Twin Cities mass transit rolled on at full strength Friday, but providers are eyeing service cuts in the coming days as they brace for a downturn in ridership as more people work remotely and university students stay home due to concerns about the coronavirus.

Transit agencies also are taking extra efforts to keep buses and trains clean for those who use them to get around. Metro Transit said it is disinfecting its fleet of vehicles every three days instead of monthly. The Minnesota Valley Transit Authority (MVTA) is removing paper schedules from its buses and stations to reduce handling of materials. It is also changing air filters on buses more often. SouthWest Transit has put hand sanitizer on each of its 80 buses and is wiping down commonly touched surfaces such as handrails, doors and fare boxes twice a day or more.

Despite the increased cleaning protocols, the American Public Transportation Association this week warned that “fear of exposure to infectious disease may significantly curtail ridership” and “may increase rider anxiety” at a time when health officials are telling the public to avoid crowds whenever possible.

None of the local transit agencies had immediate weekly ridership numbers to report, but anecdotal evidence suggests that many people are ditching transit. Parking spots have been readily available at SouthWest Transit’s four park-and-ride ramps in the southwest suburbs this week. Calls for the agency’s on-demand ride service, Prime, have been way down, too, said CEO Len Simich.

Metro Transit also reported a decline in ridership this week but won’t have specific numbers until next week, said spokesman Howie Padilla.

Sierra Milker said she stopped taking Metro Transit to her job as a nanny in Minneapolis three weeks ago over fears of catching the virus. As of Friday, there have been 14 cases of COVID-19 confirmed in Minnesota.

“I’m real nervous about riding the bus,” said Milker, 37, of Minneapolis, who now gets a ride or walks to work. “I’m not worried about my hygiene but other people’s. They are not as diligent as I am.”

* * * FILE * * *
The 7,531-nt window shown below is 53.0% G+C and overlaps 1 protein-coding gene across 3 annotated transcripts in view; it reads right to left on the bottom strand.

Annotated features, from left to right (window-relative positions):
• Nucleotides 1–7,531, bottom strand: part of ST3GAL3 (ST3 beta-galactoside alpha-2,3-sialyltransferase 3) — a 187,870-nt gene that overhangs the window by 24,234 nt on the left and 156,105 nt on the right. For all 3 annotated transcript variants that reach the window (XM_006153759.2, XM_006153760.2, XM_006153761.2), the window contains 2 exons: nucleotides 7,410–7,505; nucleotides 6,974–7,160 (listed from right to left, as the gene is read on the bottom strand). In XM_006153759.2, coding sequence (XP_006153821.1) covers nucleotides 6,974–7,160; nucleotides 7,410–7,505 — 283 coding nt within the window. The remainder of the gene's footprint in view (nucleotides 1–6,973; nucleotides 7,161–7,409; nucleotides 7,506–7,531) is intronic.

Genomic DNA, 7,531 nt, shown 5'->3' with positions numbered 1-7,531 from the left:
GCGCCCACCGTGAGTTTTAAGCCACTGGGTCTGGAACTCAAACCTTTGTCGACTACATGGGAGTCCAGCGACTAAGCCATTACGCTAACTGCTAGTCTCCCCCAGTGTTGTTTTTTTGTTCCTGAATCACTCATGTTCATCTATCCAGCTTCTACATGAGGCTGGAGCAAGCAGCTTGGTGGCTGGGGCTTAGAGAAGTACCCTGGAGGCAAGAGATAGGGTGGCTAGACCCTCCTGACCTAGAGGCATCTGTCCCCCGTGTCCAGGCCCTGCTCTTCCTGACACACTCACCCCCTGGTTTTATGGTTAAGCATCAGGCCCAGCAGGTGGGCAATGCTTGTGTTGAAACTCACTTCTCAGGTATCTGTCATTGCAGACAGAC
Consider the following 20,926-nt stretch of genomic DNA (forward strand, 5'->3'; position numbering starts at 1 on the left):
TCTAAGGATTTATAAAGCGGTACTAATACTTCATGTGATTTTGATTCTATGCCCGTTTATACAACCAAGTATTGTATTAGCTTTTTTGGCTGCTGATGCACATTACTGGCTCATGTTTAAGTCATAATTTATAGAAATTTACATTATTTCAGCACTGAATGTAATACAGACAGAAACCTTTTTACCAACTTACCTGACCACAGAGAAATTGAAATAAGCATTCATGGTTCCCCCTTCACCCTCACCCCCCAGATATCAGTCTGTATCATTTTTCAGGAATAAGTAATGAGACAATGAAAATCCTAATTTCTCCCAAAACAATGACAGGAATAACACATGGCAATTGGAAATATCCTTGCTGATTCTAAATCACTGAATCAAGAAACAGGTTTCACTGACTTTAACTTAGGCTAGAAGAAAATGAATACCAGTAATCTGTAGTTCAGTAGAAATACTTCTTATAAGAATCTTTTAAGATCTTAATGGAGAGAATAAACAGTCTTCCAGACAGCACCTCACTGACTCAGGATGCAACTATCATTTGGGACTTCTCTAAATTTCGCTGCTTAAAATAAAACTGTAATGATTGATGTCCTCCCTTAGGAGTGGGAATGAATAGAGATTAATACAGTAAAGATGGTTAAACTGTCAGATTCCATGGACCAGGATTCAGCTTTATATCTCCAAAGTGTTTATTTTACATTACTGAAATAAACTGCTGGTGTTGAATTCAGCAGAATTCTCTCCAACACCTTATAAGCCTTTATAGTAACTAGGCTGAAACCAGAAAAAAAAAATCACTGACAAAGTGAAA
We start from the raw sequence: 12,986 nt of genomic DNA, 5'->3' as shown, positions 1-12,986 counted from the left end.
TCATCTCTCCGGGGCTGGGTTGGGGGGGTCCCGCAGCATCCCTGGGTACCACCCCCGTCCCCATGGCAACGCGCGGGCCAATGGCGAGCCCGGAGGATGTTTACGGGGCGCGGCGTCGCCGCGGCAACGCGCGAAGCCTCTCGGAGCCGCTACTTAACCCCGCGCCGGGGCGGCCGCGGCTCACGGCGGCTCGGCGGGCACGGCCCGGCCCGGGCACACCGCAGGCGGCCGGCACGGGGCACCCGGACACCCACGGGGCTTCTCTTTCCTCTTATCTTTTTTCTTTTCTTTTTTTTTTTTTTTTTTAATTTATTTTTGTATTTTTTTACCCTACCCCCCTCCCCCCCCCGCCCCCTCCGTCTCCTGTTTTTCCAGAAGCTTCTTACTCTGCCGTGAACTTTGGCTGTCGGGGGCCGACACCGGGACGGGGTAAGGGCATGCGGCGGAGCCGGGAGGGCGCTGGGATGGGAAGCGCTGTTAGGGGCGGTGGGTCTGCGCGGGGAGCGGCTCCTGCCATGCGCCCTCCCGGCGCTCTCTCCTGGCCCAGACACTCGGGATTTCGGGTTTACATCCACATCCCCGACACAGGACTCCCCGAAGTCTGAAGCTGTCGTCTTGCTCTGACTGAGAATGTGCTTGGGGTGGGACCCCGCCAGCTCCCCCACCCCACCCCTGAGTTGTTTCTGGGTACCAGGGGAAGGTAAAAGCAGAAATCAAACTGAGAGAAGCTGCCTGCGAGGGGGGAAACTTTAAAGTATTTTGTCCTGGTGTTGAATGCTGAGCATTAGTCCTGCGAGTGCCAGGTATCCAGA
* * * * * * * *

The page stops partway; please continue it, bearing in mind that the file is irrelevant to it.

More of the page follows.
The University of Minnesota was on spring break last week, and Metro Transit bus routes that serve campus ran less frequently than when class is in session. But with in-person classes canceled, Metro Transit announced in a series of Rider Alerts Thursday that routes serving the U will continue run on a “reduced break and intersession schedule” through at least April 1.

No other service reductions were immediately announced. Depending on what the ridership numbers show this week, some service adjustment may be needed. Announcements will be posted on Metro Transit’s website, Padilla said.

Richard Crawford, a spokesman for MVTA, said the agency serving eight suburbs south of the Minnesota River will be “taking a close look at scaling back service” if ridership to the U or on other routes drops off.

Simich said SouthWest will continue all of its routes “until things become more clear” but will modify operating plans based on the severity of the situation.

Transit agencies in other U.S. cities are also seeing fewer riders.

Last week BART, the transit system in the San Francisco Bay Area, reported ridership was down 8%. In New York on Wednesday, subway ridership was down 20% and bus ridership was down 15% compared with a typical day, according to the city’s Metropolitan Transit Authority. A poll conducted by Northstar Research Partners found nearly 50% of Americans believe using public transit poses a high health risk due to the virus. And as many as 40% of Americans report decreased usage of public transportation as a direct result of COVID-19, according to the poll conducted March 6-8.

“The ultimate question is whether these riders will return to public transit or stick with their cars long-term,” said Jennifer Yellin, senior vice president and co-lead of Northstar’s Transportation Practice. If riders stay away, transit systems could lose much-needed revenue, and there’s potential for increased traffic and environmental impacts.

The Rev. Travis Norvell, a pastor at Judson Memorial Baptist Church in Minneapolis, hasn’t stayed away from transit.

“What a sight to see a completely empty No. 5, not to mention an immaculately clean bus,” he said in an e-mail referencing what is usually the state’s busiest line, running between the Mall of America in Bloomington and Brooklyn Center. “The emptiness has given me an opportunity to talk with the drivers about how to improve public transit.”